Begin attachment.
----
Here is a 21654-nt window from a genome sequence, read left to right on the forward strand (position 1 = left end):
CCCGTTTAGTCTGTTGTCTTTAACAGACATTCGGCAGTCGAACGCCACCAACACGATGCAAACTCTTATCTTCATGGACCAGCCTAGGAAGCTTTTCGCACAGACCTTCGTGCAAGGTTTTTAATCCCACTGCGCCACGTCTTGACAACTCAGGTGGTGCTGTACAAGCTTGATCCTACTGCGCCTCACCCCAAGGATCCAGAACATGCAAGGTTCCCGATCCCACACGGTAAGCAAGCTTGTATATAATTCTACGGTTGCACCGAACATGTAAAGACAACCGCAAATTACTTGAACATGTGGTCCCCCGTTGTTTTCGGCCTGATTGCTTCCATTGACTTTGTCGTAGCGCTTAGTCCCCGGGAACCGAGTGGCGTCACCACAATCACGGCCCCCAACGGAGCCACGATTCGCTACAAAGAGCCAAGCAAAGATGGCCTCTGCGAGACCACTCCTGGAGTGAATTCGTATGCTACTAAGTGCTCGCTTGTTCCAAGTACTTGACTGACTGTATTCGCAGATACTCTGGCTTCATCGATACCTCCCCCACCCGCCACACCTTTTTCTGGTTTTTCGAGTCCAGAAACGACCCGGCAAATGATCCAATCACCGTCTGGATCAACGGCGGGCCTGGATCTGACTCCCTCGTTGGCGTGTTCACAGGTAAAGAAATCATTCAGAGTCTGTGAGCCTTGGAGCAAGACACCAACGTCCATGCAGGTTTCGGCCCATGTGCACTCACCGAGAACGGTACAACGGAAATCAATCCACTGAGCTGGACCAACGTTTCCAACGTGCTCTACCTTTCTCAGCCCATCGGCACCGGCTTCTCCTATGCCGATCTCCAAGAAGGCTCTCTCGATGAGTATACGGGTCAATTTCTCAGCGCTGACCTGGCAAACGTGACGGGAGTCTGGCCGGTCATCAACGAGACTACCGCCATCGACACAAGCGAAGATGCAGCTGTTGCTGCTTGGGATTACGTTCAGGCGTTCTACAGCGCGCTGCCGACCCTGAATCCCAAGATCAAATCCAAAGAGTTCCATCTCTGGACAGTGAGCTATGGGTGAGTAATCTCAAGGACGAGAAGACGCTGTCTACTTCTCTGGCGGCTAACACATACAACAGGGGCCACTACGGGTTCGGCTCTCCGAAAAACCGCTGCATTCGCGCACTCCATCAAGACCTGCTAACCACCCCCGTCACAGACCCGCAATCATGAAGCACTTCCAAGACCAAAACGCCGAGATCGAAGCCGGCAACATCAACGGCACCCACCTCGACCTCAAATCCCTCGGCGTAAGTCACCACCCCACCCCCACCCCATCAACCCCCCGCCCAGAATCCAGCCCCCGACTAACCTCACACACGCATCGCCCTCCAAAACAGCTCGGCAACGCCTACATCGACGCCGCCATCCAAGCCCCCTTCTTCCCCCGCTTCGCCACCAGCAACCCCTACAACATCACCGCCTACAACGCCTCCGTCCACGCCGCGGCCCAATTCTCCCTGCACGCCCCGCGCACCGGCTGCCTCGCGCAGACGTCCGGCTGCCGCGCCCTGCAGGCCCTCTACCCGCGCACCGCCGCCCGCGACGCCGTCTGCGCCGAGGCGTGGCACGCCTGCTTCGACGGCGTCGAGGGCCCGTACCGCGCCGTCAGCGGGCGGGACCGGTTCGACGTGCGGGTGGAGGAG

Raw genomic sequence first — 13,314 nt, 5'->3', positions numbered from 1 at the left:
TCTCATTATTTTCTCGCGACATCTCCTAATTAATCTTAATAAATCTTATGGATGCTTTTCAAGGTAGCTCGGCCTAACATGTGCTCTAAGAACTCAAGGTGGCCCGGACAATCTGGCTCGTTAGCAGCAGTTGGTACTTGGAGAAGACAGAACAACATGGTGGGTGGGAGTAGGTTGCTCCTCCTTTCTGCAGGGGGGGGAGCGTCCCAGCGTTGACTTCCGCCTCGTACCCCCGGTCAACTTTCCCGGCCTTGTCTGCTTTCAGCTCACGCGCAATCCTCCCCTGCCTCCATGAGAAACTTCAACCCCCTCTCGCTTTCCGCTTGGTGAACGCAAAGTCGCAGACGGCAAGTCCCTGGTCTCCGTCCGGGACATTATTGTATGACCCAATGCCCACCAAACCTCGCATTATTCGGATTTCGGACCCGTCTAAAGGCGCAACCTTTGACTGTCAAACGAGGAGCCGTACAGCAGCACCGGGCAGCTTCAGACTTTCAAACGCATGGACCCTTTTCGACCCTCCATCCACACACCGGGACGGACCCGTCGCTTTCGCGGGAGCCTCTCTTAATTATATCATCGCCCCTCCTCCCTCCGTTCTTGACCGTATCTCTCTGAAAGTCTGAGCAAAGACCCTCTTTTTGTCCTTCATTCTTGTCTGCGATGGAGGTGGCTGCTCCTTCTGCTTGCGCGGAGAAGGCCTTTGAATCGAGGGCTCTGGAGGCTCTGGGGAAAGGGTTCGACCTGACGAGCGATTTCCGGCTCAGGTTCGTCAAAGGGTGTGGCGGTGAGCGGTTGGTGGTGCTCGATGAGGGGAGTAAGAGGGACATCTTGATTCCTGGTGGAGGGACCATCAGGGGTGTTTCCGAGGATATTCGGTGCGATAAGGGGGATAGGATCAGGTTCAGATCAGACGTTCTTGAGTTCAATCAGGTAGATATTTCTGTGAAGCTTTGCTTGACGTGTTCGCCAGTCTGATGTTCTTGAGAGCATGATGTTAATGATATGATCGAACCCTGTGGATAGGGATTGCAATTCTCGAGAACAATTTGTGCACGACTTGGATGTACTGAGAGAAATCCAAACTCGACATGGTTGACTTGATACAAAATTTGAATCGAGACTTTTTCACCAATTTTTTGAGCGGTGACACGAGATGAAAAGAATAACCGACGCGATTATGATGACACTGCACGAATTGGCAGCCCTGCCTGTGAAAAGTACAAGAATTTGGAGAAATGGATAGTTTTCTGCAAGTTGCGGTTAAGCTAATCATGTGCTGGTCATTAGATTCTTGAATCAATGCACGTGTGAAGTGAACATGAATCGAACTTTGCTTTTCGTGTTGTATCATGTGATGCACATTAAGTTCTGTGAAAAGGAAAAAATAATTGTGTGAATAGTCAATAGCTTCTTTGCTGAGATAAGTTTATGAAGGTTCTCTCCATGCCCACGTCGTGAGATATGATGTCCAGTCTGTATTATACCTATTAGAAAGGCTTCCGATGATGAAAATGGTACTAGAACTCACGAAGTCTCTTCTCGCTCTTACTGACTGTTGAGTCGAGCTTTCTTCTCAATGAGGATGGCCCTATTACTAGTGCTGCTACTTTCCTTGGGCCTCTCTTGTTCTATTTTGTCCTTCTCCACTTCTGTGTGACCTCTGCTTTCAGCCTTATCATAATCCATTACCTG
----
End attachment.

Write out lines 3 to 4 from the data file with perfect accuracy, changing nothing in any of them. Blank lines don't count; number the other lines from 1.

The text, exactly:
Raw genomic sequence first — 13,314 nt, 5'->3', positions numbered from 1 at the left:
TCTCATTATTTTCTCGCGACATCTCCTAATTAATCTTAATAAATCTTATGGATGCTTTTCAAGGTAGCTCGGCCTAACATGTGCTCTAAGAACTCAAGGTGGCCCGGACAATCTGGCTCGTTAGCAGCAGTTGGTACTTGGAGAAGACAGAACAACATGGTGGGTGGGAGTAGGTTGCTCCTCCTTTCTGCAGGGGGGGGAGCGTCCCAGCGTTGACTTCCGCCTCGTACCCCCGGTCAACTTTCCCGGCCTTGTCTGCTTTCAGCTCACGCGCAATCCTCCCCTGCCTCCATGAGAAACTTCAACCCCCTCTCGCTTTCCGCTTGGTGAACGCAAAGTCGCAGACGGCAAGTCCCTGGTCTCCGTCCGGGACATTATTGTATGACCCAATGCCCACCAAACCTCGCATTATTCGGATTTCGGACCCGTCTAAAGGCGCAACCTTTGACTGTCAAACGAGGAGCCGTACAGCAGCACCGGGCAGCTTCAGACTTTCAAACGCATGGACCCTTTTCGACCCTCCATCCACACACCGGGACGGACCCGTCGCTTTCGCGGGAGCCTCTCTTAATTATATCATCGCCCCTCCTCCCTCCGTTCTTGACCGTATCTCTCTGAAAGTCTGAGCAAAGACCCTCTTTTTGTCCTTCATTCTTGTCTGCGATGGAGGTGGCTGCTCCTTCTGCTTGCGCGGAGAAGGCCTTTGAATCGAGGGCTCTGGAGGCTCTGGGGAAAGGGTTCGACCTGACGAGCGATTTCCGGCTCAGGTTCGTCAAAGGGTGTGGCGGTGAGCGGTTGGTGGTGCTCGATGAGGGGAGTAAGAGGGACATCTTGATTCCTGGTGGAGGGACCATCAGGGGTGTTTCCGAGGATATTCGGTGCGATAAGGGGGATAGGATCAGGTTCAGATCAGACGTTCTTGAGTTCAATCAGGTAGATATTTCTGTGAAGCTTTGCTTGACGTGTTCGCCAGTCTGATGTTCTTGAGAGCATGATGTTAATGATATGATCGAACCCTGTGGATAGGGATTGCAATTCTCGAGAACAATTTGTGCACGACTTGGATGTACTGAGAGAAATCCAAACTCGACATGGTTGACTTGATACAAAATTTGAATCGAGACTTTTTCACCAATTTTTTGAGCGGTGACACGAGATGAAAAGAATAACCGACGCGATTATGATGACACTGCACGAATTGGCAGCCCTGCCTGTGAAAAGTACAAGAATTTGGAGAAATGGATAGTTTTCTGCAAGTTGCGGTTAAGCTAATCATGTGCTGGTCATTAGATTCTTGAATCAATGCACGTGTGAAGTGAACATGAATCGAACTTTGCTTTTCGTGTTGTATCATGTGATGCACATTAAGTTCTGTGAAAAGGAAAAAATAATTGTGTGAATAGTCAATAGCTTCTTTGCTGAGATAAGTTTATGAAGGTTCTCTCCATGCCCACGTCGTGAGATATGATGTCCAGTCTGTATTATACCTATTAGAAAGGCTTCCGATGATGAAAATGGTACTAGAACTCACGAAGTCTCTTCTCGCTCTTACTGACTGTTGAGTCGAGCTTTCTTCTCAATGAGGATGGCCCTATTACTAGTGCTGCTACTTTCCTTGGGCCTCTCTTGTTCTATTTTGTCCTTCTCCACTTCTGTGTGACCTCTGCTTTCAGCCTTATCATAATCCATTACCTG